Overall, these shortcomings in the methodological quality increase the potential bias when evaluating the predictive performance of a model. Therefore, guidelines for the reporting of risk prediction research should be taken into account. The Transparent Reporting of a multivariable prediction model for Individual Prognosis Or Diagnosis (TRIPOD) Initiative is a checklist involving a minimum set of items that authors should report to inform the readers about how the study is designed and carried out.
      • Collins G.S.
      • Reitsma J.B.
      • Altman D.G.
      • Moons K.G.
      Transparent reporting of a multivariable prediction model for individual prognosis or diagnosis (TRIPOD): The TRIPOD statement.
      This protocol can be a guidance to standardize the reporting way of prediction models. Moreover, researchers are encouraged to register their study on relevant websites, such as Clinical Trials.gov.
      Our results showed that most studies did not include model validation, which might impact the comparison of these models’ predictive values. However, this finding is consistent with existing research.
      • Haider S.
      • Sadiq S.N.
      • Moore D.
      • Price M.J.
      • Nirantharakumar K.
      Prognostic prediction models for diabetic retinopathy progression: a systematic review.
      ,
      • Meier K.
      • Parrish J.
      • D'Souza R
      Prediction models for determining the success of labor induction: A systematic review.
      ,
      • Heestermans T.
      • Payne B.
      • Kayode G.A.
      • et al.
      Prognostic models for adverse pregnancy outcomes in low-income and middle-income countries: A systematic review.
      Model validation is a crucial step to ensure that models perform stably in new participants, which can be divided into two categories (internal and external validation). Internal validation means that the same data are used for both development and validation, such as cross-validation and bootstrapping. External validation aims to evaluate existing models using data external to the construction sample (eg, from different populations).
      • Wolff R.F.
      • Moons K.
      • Riley R.D.
      • et al.
      PROBAST: A tool to assess the risk of bias and applicability of prediction model studies.
      Both of these methods can quantify the models’ bias. The model performance usually consists of discrimination (eg, the c-statistic) and calibration (eg, the H-L test). However, in our study, only three models used the AUC and/or H-L test for model performance to present the results of model validation. Meanwhile, only these three models showed the final models using an equation or a risk scale.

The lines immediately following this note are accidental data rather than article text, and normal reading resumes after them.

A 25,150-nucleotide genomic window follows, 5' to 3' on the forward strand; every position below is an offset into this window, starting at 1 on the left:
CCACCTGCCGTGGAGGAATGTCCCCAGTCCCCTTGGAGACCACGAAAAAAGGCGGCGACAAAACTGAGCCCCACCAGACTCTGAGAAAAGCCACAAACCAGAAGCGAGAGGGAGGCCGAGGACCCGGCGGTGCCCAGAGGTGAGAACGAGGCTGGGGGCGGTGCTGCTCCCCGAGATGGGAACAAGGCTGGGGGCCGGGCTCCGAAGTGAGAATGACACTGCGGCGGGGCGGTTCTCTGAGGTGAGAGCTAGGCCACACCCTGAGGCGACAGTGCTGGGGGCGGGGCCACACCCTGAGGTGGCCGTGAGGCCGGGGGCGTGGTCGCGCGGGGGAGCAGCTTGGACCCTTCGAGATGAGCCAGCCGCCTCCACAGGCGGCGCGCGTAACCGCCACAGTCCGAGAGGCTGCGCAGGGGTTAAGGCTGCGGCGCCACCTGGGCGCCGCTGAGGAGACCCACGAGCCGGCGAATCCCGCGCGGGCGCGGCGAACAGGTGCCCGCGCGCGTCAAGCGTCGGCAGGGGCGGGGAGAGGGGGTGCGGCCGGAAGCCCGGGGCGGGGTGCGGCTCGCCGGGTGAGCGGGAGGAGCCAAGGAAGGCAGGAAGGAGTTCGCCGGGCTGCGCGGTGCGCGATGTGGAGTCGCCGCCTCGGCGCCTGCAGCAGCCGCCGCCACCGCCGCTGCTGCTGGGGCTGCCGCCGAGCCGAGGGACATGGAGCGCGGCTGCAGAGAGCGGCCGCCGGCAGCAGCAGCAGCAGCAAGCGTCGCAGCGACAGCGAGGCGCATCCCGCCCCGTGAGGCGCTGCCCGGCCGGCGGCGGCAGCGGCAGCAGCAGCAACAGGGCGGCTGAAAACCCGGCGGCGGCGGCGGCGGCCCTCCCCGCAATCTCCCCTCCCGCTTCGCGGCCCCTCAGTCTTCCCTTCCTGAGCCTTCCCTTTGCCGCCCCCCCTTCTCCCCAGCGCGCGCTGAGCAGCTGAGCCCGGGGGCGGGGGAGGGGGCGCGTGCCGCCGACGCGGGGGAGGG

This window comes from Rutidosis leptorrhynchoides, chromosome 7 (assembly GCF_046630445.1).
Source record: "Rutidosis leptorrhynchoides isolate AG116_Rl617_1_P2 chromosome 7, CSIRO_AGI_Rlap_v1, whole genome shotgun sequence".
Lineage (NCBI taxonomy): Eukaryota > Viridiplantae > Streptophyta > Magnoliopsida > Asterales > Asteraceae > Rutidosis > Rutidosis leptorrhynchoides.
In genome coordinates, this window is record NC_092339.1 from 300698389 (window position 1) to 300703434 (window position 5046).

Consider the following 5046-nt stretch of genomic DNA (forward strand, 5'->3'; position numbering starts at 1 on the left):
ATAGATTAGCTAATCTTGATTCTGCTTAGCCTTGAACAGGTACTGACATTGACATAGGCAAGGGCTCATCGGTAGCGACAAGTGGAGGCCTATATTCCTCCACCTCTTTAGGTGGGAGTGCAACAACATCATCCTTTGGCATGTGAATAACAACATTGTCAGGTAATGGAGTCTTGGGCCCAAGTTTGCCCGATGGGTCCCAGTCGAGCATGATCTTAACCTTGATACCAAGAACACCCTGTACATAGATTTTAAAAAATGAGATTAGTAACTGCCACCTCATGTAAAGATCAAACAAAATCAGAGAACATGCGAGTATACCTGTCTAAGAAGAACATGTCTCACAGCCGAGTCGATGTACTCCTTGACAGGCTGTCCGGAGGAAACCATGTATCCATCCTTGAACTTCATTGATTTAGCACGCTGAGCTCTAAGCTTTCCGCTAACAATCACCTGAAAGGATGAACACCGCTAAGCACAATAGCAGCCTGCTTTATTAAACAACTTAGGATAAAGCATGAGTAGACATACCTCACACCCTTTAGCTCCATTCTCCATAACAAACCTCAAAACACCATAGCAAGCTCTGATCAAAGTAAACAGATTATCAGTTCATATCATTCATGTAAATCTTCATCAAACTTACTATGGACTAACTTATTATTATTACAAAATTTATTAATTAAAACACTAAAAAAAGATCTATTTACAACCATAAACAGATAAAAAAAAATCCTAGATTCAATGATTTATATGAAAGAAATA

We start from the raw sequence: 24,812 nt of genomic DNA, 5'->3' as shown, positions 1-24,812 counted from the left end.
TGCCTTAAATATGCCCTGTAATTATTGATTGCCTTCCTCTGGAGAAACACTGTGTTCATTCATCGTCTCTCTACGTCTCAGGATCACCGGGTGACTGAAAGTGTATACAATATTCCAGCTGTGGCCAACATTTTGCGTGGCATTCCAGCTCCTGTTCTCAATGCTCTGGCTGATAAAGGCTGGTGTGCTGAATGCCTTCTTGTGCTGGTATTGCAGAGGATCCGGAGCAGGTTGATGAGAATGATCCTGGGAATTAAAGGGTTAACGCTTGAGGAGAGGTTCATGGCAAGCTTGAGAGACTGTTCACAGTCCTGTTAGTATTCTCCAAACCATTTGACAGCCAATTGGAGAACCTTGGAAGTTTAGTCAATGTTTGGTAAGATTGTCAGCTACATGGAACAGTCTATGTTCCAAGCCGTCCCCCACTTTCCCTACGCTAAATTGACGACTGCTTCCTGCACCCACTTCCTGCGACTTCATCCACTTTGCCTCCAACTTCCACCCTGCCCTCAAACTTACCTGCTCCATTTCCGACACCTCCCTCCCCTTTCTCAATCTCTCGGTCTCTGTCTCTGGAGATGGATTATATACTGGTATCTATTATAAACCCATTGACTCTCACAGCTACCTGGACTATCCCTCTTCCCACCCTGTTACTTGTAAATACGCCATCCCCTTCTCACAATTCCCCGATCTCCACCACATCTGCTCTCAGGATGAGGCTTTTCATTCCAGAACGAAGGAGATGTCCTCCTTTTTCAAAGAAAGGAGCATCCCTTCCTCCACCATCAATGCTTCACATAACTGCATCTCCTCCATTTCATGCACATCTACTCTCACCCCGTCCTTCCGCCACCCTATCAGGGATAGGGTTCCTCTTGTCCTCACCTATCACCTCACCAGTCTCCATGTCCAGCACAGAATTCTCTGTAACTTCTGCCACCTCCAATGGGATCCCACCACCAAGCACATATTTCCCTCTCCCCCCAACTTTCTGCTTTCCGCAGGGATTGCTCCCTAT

According to Heestermans et al.,
      • Heestermans T.
      • Payne B.
      • Kayode G.A.
      • et al.
      Prognostic models for adverse pregnancy outcomes in low-income and middle-income countries: A systematic review.
      a lack of exact model presentations made external validation by other scholars difficult. Researchers may find it challenging to apply these models to clinical populations and cannot examine the models’ values. Therefore, to make the implementation of models within a healthcare setting more convenient, it is necessary to present the final models in a user friendly way. For example, a mathematical equation, a score chart, or a nomogram. Furthermore, these models undergoing the continued external data test also improve their clinical application.
      • Heestermans T.
      • Payne B.
      • Kayode G.A.
      • et al.
      Prognostic models for adverse pregnancy outcomes in low-income and middle-income countries: A systematic review.
      ,
      • Haniffa R.
      • Mukaka M.
      • Munasinghe S.B.
      • et al.
      Simplified prognostic model for critically ill patients in resource limited settings in South Asia.
      Accordingly, the performance tests and presentations of models are required to report.
      In our study, only three models performed well in the domain of predictors. The main reason was that some predictors were unavailable when the model would be intended to be applied, such as duration of surgery, the volume of fluids, or duration of anesthesia. Healthcare staff usually estimate the risk of intraoperative hypothermia before surgery. However, the above data can be obtained after the operation is over. In such situations, it is hard for medical staff to use these models for prediction, and the applicability of models would be limited.
      For a prediction model to be applied to clinical settings, all enrolled predictors need to be obtained at the moment of prediction. Variables that cannot be obtained in time would inflate actual model values since such variables are measured closer in time to the outcome evaluation and are more likely to be strongly associated with the outcome.
      • Moons K.
      • Wolff R.F.
      • Riley R.D.
      • et al.
      PROBAST: A tool to assess risk of bias and applicability of prediction model studies: Explanation and elaboration.
      Hence, this kind of flaw in the predictor domain needs to be mentioned and solved. Previous research suggested that only variables that were readily accessible to healthcare professionals can be considered in derivation, and variables that were challenging to determine objectively should be excluded.